Friday, March 5, 2010

In The Middle

Next year my youngest daughter heads to middle school. I'm already nervous. It's not that I'm worried about her getting lost, or forgetting her locker combination, or not making friends. I'm worried that the choices I have to make for her now, this month, will be the wrong choices for her when September rolls around.

Miss 11, as I have written about previously, has a few learning disabilities, along with ADD/anxiety. Since third grade she has been on an IEP. She sees a teacher who helps her with specific subjects for 30 minutes, 3 times a week. This does not mean that she is not incredibly intelligent. She has a great IQ score and reads at a 10th grade 6th month reading level, that's 4 grades above her current grade. She regularly gets straight A's in Science and Social Studies. Her English and Reading grades are awesome, and rarely do I have to help with either of those subjects anymore. We study together for tests, but daily work is typically completed in school, and done perfectly.

If you move on to Math and Spelling, you encounter a completely different child. Shockingly these two subjects are very related. I have heard several of Miss 11's LD teachers discuss how it is very common for a student who doesn't excel in Math, to struggle with spelling as well. This is not the case for my oldest daughter who can spell most anything, but struggles like crazy with math, so I know that generalization is not always the case. Miss 11 has a written expression Learning Disability. This doesn't mean that she can't write a brilliantly thought out essay or story. Her plots are deep and well planned; her paragraphs are thorough and well researched. It does mean that if she has actually physically written the paragraph by hand, you might not be able to figure out the words she wrote. The spelling of words and the physical production of the words may be a complete mystery. She knows what it says but at times I can't even figure it out.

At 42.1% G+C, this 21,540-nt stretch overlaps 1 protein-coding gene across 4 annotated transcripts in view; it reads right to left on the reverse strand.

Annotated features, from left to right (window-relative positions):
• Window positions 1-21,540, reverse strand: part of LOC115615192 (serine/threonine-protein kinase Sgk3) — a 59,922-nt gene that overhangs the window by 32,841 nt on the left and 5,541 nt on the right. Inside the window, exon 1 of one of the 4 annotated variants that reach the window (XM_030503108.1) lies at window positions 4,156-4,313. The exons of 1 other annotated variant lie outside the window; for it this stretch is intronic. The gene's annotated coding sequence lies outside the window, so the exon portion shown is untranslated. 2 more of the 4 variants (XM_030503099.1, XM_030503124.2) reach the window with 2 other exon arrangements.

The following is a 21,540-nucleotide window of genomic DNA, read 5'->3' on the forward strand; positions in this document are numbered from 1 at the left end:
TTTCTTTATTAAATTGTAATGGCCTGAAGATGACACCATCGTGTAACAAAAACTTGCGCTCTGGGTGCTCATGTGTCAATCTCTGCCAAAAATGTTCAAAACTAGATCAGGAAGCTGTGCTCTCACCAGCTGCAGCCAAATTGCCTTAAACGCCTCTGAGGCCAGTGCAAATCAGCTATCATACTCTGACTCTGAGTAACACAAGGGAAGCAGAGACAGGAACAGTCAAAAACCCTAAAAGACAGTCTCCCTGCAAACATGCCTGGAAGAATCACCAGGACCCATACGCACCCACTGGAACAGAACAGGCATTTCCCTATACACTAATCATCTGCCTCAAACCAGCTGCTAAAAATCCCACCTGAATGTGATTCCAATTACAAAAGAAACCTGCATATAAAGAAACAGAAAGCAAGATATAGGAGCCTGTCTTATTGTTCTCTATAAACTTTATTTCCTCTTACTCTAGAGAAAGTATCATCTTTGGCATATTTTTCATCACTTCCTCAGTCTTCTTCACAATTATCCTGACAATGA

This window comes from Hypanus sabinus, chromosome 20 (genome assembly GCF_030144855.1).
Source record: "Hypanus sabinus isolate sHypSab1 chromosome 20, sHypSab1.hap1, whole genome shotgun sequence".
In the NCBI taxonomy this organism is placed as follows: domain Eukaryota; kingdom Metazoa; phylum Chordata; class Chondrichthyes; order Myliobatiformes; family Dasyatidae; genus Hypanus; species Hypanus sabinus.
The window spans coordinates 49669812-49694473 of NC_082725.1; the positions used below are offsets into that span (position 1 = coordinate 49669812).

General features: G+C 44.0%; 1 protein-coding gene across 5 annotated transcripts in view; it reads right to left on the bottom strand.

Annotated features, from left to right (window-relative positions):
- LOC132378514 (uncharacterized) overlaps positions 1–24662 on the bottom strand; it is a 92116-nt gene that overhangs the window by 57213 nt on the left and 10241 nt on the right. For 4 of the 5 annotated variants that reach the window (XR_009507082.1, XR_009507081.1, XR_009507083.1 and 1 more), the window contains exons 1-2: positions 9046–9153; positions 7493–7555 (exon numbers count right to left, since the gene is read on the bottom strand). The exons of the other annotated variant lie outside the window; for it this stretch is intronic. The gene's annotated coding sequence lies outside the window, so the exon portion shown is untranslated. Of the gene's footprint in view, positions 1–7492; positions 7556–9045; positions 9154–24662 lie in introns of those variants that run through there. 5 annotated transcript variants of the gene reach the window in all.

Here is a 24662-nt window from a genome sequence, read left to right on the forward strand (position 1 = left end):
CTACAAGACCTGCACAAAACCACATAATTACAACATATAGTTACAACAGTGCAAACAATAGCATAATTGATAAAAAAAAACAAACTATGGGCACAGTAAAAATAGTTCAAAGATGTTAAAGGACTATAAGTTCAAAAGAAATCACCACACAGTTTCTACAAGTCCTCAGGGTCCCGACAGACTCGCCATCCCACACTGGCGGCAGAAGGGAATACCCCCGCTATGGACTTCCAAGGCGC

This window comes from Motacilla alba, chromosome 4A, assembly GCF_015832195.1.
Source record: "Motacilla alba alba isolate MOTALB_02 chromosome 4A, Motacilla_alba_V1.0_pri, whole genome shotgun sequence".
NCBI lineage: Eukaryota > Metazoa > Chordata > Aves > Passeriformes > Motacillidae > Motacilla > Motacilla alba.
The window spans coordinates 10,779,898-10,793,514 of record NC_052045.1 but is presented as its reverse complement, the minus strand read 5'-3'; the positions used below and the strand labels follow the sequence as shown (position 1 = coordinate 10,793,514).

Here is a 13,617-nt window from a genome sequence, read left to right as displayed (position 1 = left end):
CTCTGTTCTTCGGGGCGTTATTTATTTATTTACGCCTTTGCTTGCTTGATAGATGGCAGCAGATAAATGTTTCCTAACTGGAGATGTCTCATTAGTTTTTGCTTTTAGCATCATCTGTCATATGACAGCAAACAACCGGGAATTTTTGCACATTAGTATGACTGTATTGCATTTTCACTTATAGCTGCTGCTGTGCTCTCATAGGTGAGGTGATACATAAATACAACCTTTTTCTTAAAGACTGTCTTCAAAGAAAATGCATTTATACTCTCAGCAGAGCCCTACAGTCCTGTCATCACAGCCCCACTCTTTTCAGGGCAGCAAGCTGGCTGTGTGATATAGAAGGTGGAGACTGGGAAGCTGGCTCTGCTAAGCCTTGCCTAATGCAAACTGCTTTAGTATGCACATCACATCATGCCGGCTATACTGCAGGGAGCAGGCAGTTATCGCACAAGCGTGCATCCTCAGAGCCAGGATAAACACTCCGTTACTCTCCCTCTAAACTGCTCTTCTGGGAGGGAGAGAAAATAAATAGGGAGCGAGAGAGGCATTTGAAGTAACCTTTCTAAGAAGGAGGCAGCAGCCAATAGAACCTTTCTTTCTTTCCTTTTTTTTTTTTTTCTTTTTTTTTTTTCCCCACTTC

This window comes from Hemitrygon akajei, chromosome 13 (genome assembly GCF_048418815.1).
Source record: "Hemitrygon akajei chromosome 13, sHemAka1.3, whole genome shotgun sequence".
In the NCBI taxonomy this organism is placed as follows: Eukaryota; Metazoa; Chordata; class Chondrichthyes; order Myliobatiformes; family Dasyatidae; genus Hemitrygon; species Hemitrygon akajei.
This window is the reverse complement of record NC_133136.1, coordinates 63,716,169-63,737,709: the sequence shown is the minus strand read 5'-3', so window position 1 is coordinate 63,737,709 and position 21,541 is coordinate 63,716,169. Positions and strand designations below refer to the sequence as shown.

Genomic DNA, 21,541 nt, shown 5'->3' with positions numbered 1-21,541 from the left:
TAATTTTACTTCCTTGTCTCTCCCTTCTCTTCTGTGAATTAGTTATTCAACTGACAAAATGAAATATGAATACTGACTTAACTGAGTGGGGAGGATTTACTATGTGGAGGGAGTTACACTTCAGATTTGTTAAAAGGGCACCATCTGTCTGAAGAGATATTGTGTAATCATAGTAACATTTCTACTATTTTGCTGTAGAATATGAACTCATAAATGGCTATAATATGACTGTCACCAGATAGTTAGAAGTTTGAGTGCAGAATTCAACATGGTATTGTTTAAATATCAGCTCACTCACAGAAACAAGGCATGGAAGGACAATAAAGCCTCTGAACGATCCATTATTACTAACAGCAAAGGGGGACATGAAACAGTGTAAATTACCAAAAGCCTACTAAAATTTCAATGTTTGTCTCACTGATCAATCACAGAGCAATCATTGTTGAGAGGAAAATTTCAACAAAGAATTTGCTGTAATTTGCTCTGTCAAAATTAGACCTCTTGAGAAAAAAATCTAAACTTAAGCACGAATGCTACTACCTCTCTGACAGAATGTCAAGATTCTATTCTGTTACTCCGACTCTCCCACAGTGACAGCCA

She can not remember how to spell words that she had last week (and aced!) on a spelling test. She doesn't retain that information in her head. She can read the word, but not spell it back to you.

This carries over to math. She can tell you exactly how to do a math problem, but she can't remember her math facts. Memorizing multiplication tables is nearly impossible; but she knows exactly how to figure out 9X7. While her classmates know it off the top of their head, she has to figure each one out, typically add 9 seven times in her head or using her fingers. Imagine how long a 6th grade math problem takes if you have to do that every time you multiply. Currently they are doing Algebraic fractional equations. Her mistakes don't come in any of the hard part, it comes when she multiplies 6X8 and gets 42 instead of the correct answer.
Last week she had a math test. She got a 70% which is a D- at her school. Was I angry with her? No, I was angry that getting 9 wrong was a 70%, but proud that she only got 9 wrong and that it wasn't for lack of knowing how to do the problem, she did each one correctly, it was because of multiplication facts early in the problem that continued and gave her the wrong answer in the end. Next year, they get to use calculators. I hope and pray this will be just break she needs to gain her confidence back in math.